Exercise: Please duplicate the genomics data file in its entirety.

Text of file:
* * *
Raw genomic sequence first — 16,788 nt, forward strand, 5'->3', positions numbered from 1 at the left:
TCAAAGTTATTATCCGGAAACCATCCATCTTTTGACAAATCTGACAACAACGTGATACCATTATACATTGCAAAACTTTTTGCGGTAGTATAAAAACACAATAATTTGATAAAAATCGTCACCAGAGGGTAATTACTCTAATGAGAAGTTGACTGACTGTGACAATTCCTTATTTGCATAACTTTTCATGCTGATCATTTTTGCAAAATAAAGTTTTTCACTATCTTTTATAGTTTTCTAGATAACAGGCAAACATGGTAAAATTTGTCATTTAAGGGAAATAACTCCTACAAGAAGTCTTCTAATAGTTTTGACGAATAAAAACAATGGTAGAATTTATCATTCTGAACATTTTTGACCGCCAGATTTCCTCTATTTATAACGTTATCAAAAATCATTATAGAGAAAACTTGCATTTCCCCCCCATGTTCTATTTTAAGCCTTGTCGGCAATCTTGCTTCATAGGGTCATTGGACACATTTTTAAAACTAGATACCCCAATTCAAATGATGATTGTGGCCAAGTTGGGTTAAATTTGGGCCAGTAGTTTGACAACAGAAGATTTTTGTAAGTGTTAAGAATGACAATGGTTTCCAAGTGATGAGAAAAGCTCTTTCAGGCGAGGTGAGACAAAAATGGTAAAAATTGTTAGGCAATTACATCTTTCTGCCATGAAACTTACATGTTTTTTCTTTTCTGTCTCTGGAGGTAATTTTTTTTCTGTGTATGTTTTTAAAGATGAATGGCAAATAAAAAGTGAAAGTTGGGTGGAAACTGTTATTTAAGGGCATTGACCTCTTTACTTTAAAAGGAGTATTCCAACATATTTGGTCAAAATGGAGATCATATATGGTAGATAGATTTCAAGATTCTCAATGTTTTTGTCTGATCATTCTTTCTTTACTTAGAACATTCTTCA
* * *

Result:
Raw genomic sequence first — 16,788 nt, forward strand, 5'->3', positions numbered from 1 at the left:
TCAAAGTTATTATCCGGAAACCATCCATCTTTTGACAAATCTGACAACAACGTGATACCATTATACATTGCAAAACTTTTTGCGGTAGTATAAAAACACAATAATTTGATAAAAATCGTCACCAGAGGGTAATTACTCTAATGAGAAGTTGACTGACTGTGACAATTCCTTATTTGCATAACTTTTCATGCTGATCATTTTTGCAAAATAAAGTTTTTCACTATCTTTTATAGTTTTCTAGATAACAGGCAAACATGGTAAAATTTGTCATTTAAGGGAAATAACTCCTACAAGAAGTCTTCTAATAGTTTTGACGAATAAAAACAATGGTAGAATTTATCATTCTGAACATTTTTGACCGCCAGATTTCCTCTATTTATAACGTTATCAAAAATCATTATAGAGAAAACTTGCATTTCCCCCCCATGTTCTATTTTAAGCCTTGTCGGCAATCTTGCTTCATAGGGTCATTGGACACATTTTTAAAACTAGATACCCCAATTCAAATGATGATTGTGGCCAAGTTGGGTTAAATTTGGGCCAGTAGTTTGACAACAGAAGATTTTTGTAAGTGTTAAGAATGACAATGGTTTCCAAGTGATGAGAAAAGCTCTTTCAGGCGAGGTGAGACAAAAATGGTAAAAATTGTTAGGCAATTACATCTTTCTGCCATGAAACTTACATGTTTTTTCTTTTCTGTCTCTGGAGGTAATTTTTTTTCTGTGTATGTTTTTAAAGATGAATGGCAAATAAAAAGTGAAAGTTGGGTGGAAACTGTTATTTAAGGGCATTGACCTCTTTACTTTAAAAGGAGTATTCCAACATATTTGGTCAAAATGGAGATCATATATGGTAGATAGATTTCAAGATTCTCAATGTTTTTGTCTGATCATTCTTTCTTTACTTAGAACATTCTTCA